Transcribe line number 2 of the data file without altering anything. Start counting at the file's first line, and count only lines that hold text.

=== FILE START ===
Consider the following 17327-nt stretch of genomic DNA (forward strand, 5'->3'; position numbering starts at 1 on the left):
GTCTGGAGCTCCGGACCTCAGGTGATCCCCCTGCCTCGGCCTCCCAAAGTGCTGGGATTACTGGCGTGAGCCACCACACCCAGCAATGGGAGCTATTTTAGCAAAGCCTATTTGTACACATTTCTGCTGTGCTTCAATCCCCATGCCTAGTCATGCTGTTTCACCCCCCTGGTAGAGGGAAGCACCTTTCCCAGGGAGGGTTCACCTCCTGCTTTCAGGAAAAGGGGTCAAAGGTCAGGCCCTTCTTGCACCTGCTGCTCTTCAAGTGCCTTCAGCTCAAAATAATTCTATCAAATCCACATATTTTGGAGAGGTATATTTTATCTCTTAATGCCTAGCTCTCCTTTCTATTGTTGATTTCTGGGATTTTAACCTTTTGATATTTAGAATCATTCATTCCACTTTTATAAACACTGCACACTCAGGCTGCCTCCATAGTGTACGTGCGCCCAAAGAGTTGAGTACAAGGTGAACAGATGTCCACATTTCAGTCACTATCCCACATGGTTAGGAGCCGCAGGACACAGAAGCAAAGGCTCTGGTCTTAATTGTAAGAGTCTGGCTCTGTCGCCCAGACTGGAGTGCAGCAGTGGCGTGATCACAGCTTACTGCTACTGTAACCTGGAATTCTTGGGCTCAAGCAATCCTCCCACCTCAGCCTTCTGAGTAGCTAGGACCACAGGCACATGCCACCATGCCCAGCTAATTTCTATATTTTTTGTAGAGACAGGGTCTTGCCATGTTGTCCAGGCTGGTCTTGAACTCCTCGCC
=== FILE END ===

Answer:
GTCTGGAGCTCCGGACCTCAGGTGATCCCCCTGCCTCGGCCTCCCAAAGTGCTGGGATTACTGGCGTGAGCCACCACACCCAGCAATGGGAGCTATTTTAGCAAAGCCTATTTGTACACATTTCTGCTGTGCTTCAATCCCCATGCCTAGTCATGCTGTTTCACCCCCCTGGTAGAGGGAAGCACCTTTCCCAGGGAGGGTTCACCTCCTGCTTTCAGGAAAAGGGGTCAAAGGTCAGGCCCTTCTTGCACCTGCTGCTCTTCAAGTGCCTTCAGCTCAAAATAATTCTATCAAATCCACATATTTTGGAGAGGTATATTTTATCTCTTAATGCCTAGCTCTCCTTTCTATTGTTGATTTCTGGGATTTTAACCTTTTGATATTTAGAATCATTCATTCCACTTTTATAAACACTGCACACTCAGGCTGCCTCCATAGTGTACGTGCGCCCAAAGAGTTGAGTACAAGGTGAACAGATGTCCACATTTCAGTCACTATCCCACATGGTTAGGAGCCGCAGGACACAGAAGCAAAGGCTCTGGTCTTAATTGTAAGAGTCTGGCTCTGTCGCCCAGACTGGAGTGCAGCAGTGGCGTGATCACAGCTTACTGCTACTGTAACCTGGAATTCTTGGGCTCAAGCAATCCTCCCACCTCAGCCTTCTGAGTAGCTAGGACCACAGGCACATGCCACCATGCCCAGCTAATTTCTATATTTTTTGTAGAGACAGGGTCTTGCCATGTTGTCCAGGCTGGTCTTGAACTCCTCGCC